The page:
Students experiencing homelessness have a right to their school of origin under the McKinney-Vento Homeless Assistance Act, a federal law passed in 1987.
The act ensures homeless students have the same educational opportunities as housed students by removing certain barriers to learning.
These barriers include transportation to and from school and extracurriculars; special busing so they can remain at the same school if they move; and guaranteed school enrollment even if they lack required documents, such as immunization records or proof of residence.
"If you're moving often, oftentimes your birth certificate, Social Security card, immunization cards, those things get lost in the move, and it takes money as well as time, appointments and things like that," Drake said.
The district's services, as well as federal protections for homeless students, are essential during moments of crisis, such as the closure of an East Ridge extended-stay motel Nov. 16 that displaced nearly 700 residents. District officials said around 70 minors living at the motel attended Hamilton County Schools.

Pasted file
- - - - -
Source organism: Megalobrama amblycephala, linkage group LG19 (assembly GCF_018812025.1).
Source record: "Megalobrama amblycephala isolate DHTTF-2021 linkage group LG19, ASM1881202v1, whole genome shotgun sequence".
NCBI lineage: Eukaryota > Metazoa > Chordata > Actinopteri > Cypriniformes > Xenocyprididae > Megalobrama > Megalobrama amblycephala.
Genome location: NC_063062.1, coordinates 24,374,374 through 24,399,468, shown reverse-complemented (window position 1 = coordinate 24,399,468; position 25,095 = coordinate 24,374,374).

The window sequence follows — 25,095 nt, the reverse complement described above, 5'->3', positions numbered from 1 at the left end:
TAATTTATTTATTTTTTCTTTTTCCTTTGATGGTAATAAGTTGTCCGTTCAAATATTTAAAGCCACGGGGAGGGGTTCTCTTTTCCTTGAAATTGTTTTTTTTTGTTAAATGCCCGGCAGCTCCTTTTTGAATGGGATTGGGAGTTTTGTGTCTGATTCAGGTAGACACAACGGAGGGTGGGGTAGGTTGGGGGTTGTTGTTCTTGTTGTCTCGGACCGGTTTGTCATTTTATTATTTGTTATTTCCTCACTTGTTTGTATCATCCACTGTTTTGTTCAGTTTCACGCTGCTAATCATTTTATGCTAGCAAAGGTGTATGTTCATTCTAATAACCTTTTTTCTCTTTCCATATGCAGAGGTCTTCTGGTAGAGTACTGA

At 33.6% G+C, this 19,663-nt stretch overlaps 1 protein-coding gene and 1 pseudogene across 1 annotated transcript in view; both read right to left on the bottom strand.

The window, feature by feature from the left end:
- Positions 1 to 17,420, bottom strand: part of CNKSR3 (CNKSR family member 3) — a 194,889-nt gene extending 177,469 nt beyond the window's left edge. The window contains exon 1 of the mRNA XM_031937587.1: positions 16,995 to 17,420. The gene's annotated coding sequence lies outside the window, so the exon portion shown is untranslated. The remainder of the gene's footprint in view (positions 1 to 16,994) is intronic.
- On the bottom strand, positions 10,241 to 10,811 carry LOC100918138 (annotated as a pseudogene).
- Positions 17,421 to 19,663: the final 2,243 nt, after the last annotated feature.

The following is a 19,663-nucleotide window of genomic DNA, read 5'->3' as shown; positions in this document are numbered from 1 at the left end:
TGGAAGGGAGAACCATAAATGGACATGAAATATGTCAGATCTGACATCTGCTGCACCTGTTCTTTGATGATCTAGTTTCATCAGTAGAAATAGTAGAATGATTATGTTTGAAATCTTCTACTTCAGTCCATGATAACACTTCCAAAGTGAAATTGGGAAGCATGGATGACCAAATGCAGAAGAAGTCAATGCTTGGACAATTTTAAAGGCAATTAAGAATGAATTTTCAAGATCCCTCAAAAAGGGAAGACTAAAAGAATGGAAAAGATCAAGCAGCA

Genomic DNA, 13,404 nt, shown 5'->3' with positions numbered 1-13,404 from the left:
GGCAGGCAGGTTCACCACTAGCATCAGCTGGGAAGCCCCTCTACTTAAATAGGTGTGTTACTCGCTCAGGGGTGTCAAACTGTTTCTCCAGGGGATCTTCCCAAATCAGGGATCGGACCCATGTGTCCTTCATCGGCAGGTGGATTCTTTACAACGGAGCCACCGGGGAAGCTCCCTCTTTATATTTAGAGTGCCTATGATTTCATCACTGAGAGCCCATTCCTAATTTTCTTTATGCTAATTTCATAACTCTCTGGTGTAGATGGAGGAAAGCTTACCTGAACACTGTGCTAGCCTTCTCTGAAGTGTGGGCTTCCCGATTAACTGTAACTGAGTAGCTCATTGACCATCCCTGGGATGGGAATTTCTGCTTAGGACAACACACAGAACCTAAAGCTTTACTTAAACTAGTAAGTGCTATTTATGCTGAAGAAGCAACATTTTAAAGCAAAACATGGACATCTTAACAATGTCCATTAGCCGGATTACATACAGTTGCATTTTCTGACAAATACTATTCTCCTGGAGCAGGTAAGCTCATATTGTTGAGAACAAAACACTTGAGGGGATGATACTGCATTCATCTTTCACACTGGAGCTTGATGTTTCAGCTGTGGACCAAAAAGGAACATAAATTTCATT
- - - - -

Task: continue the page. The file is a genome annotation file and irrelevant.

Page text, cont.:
At 7 that morning, East Ridge and county law enforcement officers told residents of the Budgetel Inn off Interstate 75 that they had around four hours to move out.
The closure came after District Attorney Coty Wamp asked a judge to temporarily shut down the property, citing a high volume of crime. Court documents showed Hamilton County Judge Boyd Patterson signed off on the order Nov. 14.
Drake said the district was notified 24 hours before the morning of Nov. 16 and sent social workers to notify families with school-aged children.
"They were in disbelief, and several of them have been there for a good length of time," Drake said.
Children at the Budgetel Inn were attending many different schools across the county, and though their lives had been suddenly disrupted, they were able to go to school.
"We're making sure that they still have those connections with their teachers, their peers, and that that is seamless," Drake said.